Entries with tag european commission.

EU Regulators Issue “Right to be Forgotten” Guidelines

EU data-protection regulators have drafted a set of criteria regarding the handling of right to be forgotten appeals, after a two-day meeting in Brussels. The EU’s Article 29 Working Party—consisting of a representative from each member state’s data-protection authority and one from the European Commission—is expected to finalize the guidelines by the end of November 2014. The right to be forgotten gives Europeans the ability to request that search engines eliminate old or nonessential information about them. With some exceptions, search engines must do so. The new guidelines address matters such as record-keeping and the appeal of decisions not to remove material. For example, each EU member state would have to appoint a contact person to make sure that appeals are handled consistently. The guidelines are designed to provide regulators with criteria they can use in decision-making, such as the public role of the person making the request, if the information regards a crime, and how old the information is. The Article 29 Working Party met with representatives from Google, Microsoft, and Yahoo before drafting the guidelines. The right to be forgotten has proven to be controversial since its implementation in May of this year. Proponents say it’s necessary to protect individuals’ privacy. Opponents say it will leave search results in Europe incomplete and different from those in the rest of the world, and cause too much work for search-engine operators. So far, Google has received 120,000 requests to remove information. (Reuters)(Bloomberg)

Google Reinstates Some “Forgotten” News Links

After a barrage of criticism was launched against Google for taking down links to news articles as part of its intent to comply with Europe’s “right to be forgotten” regulations, the search giant has begun restoring them. The European Commission regulation says that search-engine operators must remove outdated and irrelevant results that appear in EC member nations about people if they request such action, unless it is not in the public interest. Each time Google removed links to articles, it notified the publishers, many of whom complained. Some news outlets contend Google took such action just to demonstrate its displeasure with the European Commission ruling. “Notable that Google is interpreting the ‘right to be forgotten’ rules in the way most likely to upset journalists,” noted Financial Times columnist Robert Shrimsley. Google claims it has been inundated with about 70,000 “right to be forgotten” requests since the May 2014 ruling. “We are learning as we go,” Peter Barron, head of communications for Google in Europe, told the BBC. (SlashDot)(Quartz)(Tech Crunch)(BBC)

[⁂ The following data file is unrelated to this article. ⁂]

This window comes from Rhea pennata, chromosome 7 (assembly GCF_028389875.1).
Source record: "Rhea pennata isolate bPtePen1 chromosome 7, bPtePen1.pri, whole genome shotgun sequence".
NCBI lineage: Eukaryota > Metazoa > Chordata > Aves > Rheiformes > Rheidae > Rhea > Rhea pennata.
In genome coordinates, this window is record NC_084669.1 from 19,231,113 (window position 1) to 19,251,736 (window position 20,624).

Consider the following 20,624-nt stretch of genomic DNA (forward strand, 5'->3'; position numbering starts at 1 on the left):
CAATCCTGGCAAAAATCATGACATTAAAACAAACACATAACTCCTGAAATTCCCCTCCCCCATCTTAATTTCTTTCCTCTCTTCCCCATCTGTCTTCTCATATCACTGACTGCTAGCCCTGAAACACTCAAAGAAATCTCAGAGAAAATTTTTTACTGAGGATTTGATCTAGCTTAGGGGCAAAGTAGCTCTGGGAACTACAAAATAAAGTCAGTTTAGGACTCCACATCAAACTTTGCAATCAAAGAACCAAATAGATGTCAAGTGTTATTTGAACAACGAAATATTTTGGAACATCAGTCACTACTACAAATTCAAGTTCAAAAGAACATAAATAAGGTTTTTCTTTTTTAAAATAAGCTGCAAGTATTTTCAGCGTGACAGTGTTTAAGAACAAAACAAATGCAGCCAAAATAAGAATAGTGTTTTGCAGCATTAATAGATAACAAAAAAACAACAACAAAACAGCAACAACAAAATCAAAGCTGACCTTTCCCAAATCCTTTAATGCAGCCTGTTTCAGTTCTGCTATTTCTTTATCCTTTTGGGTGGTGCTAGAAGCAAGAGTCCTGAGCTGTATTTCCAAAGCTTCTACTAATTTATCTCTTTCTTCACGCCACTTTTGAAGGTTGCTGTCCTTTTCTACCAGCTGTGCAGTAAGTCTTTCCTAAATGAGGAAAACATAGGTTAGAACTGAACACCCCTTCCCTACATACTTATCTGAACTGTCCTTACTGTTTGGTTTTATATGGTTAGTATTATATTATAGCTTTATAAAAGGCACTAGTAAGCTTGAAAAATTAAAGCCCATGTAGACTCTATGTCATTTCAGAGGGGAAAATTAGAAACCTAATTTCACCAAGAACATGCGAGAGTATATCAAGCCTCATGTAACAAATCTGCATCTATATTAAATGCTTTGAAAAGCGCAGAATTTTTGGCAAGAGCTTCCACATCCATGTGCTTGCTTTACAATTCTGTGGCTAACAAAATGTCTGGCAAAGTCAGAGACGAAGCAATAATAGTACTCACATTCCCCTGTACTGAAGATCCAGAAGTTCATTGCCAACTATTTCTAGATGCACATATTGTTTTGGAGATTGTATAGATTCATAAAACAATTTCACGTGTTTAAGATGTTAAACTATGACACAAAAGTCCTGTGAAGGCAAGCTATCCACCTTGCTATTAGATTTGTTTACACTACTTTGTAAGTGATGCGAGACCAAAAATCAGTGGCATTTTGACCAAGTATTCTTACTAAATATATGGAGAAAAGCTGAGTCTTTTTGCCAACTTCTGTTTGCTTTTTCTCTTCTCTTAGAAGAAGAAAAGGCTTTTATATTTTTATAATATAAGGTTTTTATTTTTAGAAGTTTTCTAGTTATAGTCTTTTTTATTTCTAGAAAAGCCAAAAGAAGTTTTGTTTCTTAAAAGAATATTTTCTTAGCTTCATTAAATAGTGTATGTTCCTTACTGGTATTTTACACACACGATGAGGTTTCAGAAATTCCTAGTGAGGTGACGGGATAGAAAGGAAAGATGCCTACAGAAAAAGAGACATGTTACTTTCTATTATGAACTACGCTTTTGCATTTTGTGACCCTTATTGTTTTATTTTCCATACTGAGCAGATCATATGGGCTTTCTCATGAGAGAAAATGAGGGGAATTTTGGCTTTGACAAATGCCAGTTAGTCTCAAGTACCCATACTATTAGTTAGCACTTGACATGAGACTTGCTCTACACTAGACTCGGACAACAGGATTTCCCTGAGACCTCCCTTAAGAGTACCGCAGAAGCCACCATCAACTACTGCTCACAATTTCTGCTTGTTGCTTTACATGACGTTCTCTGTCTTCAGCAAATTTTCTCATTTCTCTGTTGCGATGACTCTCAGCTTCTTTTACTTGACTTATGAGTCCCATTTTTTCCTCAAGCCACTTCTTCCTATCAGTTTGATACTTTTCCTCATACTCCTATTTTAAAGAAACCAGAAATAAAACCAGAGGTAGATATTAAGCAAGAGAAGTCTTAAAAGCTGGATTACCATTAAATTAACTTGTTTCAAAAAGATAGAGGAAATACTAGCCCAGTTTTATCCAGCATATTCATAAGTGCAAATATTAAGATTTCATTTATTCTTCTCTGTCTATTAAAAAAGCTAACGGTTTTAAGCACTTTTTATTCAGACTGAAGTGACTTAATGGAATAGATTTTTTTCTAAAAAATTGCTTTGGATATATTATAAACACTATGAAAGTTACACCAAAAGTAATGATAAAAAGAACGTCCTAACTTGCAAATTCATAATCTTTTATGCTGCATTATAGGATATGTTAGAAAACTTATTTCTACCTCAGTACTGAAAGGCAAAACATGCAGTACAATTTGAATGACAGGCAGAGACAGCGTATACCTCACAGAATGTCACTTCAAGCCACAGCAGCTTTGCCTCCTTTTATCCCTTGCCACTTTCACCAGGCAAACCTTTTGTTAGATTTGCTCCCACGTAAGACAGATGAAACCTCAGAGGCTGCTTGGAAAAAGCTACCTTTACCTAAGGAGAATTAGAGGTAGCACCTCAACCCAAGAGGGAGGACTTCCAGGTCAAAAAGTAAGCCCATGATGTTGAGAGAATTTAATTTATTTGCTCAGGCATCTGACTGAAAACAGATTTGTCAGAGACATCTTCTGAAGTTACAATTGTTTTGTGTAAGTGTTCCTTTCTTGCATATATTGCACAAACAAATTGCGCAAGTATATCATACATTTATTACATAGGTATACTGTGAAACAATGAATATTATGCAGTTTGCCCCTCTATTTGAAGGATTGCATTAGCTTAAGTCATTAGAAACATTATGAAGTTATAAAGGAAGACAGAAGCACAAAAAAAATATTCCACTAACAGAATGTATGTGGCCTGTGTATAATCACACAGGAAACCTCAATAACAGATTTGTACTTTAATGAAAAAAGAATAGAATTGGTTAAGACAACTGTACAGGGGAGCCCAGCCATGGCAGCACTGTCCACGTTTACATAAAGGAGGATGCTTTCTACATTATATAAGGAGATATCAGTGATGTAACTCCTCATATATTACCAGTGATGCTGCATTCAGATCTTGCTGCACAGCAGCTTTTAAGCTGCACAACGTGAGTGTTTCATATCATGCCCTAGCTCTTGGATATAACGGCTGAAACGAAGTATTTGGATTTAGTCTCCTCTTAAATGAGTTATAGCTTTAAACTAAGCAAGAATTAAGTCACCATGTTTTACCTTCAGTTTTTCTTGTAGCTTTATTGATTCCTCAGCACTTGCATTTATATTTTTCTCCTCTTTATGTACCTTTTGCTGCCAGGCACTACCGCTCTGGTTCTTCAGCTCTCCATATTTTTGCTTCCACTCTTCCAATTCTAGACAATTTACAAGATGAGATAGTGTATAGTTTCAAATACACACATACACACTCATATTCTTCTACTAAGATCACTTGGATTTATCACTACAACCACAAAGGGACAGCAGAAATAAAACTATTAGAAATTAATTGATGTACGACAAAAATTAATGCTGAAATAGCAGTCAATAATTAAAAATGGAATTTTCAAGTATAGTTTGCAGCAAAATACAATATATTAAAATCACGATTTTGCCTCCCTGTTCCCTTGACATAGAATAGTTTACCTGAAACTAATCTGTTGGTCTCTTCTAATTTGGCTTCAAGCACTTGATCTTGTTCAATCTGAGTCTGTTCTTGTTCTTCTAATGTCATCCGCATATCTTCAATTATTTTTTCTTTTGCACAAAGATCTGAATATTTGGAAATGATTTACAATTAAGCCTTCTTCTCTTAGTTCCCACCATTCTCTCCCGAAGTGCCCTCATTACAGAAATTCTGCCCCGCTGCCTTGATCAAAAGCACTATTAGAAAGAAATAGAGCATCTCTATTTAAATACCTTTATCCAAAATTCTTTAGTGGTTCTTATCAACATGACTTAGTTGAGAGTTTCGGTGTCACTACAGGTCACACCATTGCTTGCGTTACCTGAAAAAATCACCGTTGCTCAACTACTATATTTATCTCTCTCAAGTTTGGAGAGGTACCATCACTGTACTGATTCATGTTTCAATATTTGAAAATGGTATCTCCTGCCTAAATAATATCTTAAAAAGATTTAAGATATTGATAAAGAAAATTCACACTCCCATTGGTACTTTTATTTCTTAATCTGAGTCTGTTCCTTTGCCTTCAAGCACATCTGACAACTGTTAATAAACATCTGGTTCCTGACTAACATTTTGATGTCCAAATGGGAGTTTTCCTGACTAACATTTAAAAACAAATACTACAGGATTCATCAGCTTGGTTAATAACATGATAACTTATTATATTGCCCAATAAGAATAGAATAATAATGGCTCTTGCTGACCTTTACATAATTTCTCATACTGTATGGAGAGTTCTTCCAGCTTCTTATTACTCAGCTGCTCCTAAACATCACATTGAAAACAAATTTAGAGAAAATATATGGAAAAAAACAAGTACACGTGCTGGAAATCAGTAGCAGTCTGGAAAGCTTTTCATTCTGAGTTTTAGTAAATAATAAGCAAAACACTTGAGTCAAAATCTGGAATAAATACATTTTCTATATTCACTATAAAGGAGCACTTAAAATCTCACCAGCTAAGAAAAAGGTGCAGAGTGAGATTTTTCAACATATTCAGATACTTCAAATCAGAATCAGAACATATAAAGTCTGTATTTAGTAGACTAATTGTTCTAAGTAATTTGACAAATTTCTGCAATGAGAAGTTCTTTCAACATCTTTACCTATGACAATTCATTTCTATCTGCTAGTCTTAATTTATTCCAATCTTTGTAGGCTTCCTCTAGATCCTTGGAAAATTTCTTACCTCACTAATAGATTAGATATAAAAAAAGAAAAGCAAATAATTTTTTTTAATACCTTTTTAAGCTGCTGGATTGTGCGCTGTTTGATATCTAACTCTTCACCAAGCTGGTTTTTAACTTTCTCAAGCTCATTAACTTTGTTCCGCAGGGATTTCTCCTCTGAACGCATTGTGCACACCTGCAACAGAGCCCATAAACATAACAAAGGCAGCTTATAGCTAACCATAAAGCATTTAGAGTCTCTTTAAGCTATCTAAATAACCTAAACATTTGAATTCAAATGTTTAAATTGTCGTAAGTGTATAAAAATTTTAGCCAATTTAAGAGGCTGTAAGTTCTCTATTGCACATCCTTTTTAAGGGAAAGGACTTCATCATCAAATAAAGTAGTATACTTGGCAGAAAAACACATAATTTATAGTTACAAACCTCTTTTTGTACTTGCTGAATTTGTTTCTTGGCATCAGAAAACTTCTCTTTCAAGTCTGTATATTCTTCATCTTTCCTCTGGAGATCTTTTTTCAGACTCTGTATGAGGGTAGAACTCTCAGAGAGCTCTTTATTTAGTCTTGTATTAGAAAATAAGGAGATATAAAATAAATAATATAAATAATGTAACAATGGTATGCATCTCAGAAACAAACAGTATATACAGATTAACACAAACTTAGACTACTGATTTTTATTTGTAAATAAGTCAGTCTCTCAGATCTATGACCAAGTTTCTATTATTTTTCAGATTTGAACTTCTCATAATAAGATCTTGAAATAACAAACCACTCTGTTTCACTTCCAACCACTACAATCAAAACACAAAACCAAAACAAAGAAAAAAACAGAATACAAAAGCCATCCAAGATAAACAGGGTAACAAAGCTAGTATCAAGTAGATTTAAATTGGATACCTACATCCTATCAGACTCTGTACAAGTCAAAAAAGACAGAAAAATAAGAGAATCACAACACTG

Google Decision to “Forget” BBC Article Draws Fire

Google is processing requests to comply with the European Commission’s (EC’s) “right to be forgotten” ruling, but its decision to remove a BBC blog post from search results is causing officials and journalists to question the company’s judgment. The ruling says that search-engine operators must remove outdated and irrelevant results that appear in EC member nations about people if they request such action, unless it is not in the public interest. To comply, Google removed a link to an October 2007 piece by BBC economics editor Robert Peston about CEO Stan O’Neal’s departure from financial-management firm Merrill Lynch. However, O’Neal reportedly did not request its removal, which was done in connection with a reader comment about the article. Peston has said he will appeal the removal. EC spokesperson Ryan Heath said there was no “reasonable public interest” for the removal. At least two senior EC officials have said the removal misinterprets the ruling, which isn’t supposed to apply to news articles. Google has had 250,000 requests to remove links under the law. “It may be that [Google] decided that it’s simply cheaper to just say yes to all of these requests,” Heath said. “That's going to spark its own debate and rightly so." (BBC)(CNN)(The Telegraph)

EU Slashes Mobile Roaming Fees in Half

The European Commission, the European Union’s executive body, has set new roaming fees just in time for the peak summer travel season. Charges for accessing the Internet via mobile devices while traveling across the 28-nation EU bloc will be capped, cutting fees by at least half, depending on how much data is accessed. For example, the price for a megabyte of data was lowered from 45 to 20 euro cents. The EC lowered the price of both phone calls and text messages by roughly 25 percent. EU officials want to completely eliminate roaming fees by 2016. Because of high roaming charges, the EC found in a study earlier this year, Europeans curtail their Web use while traveling on vacation. EU Commissioner for the Digital Agenda Neelie Kroes said, “Consumers are fed up with being ripped off.” (Associated Press)(BBC)

EC Announces Probe into Apple’s Tax Agreement with Ireland